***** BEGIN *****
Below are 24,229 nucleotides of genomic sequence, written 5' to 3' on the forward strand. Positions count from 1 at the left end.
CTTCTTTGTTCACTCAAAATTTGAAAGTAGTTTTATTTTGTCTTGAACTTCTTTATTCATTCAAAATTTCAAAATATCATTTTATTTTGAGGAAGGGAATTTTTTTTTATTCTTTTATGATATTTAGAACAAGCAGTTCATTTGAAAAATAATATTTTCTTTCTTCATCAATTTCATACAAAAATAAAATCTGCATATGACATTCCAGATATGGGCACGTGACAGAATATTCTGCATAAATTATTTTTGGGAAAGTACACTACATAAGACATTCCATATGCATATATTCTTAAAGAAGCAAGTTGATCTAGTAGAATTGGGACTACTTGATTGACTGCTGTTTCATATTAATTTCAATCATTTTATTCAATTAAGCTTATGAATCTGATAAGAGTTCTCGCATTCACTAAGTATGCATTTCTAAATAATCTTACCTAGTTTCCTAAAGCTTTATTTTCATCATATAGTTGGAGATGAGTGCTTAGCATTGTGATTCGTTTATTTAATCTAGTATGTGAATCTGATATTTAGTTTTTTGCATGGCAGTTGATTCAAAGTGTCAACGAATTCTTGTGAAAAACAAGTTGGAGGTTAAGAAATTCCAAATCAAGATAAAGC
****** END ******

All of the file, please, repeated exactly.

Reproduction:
Below are 24,229 nucleotides of genomic sequence, written 5' to 3' on the forward strand. Positions count from 1 at the left end.
CTTCTTTGTTCACTCAAAATTTGAAAGTAGTTTTATTTTGTCTTGAACTTCTTTATTCATTCAAAATTTCAAAATATCATTTTATTTTGAGGAAGGGAATTTTTTTTTATTCTTTTATGATATTTAGAACAAGCAGTTCATTTGAAAAATAATATTTTCTTTCTTCATCAATTTCATACAAAAATAAAATCTGCATATGACATTCCAGATATGGGCACGTGACAGAATATTCTGCATAAATTATTTTTGGGAAAGTACACTACATAAGACATTCCATATGCATATATTCTTAAAGAAGCAAGTTGATCTAGTAGAATTGGGACTACTTGATTGACTGCTGTTTCATATTAATTTCAATCATTTTATTCAATTAAGCTTATGAATCTGATAAGAGTTCTCGCATTCACTAAGTATGCATTTCTAAATAATCTTACCTAGTTTCCTAAAGCTTTATTTTCATCATATAGTTGGAGATGAGTGCTTAGCATTGTGATTCGTTTATTTAATCTAGTATGTGAATCTGATATTTAGTTTTTTGCATGGCAGTTGATTCAAAGTGTCAACGAATTCTTGTGAAAAACAAGTTGGAGGTTAAGAAATTCCAAATCAAGATAAAGC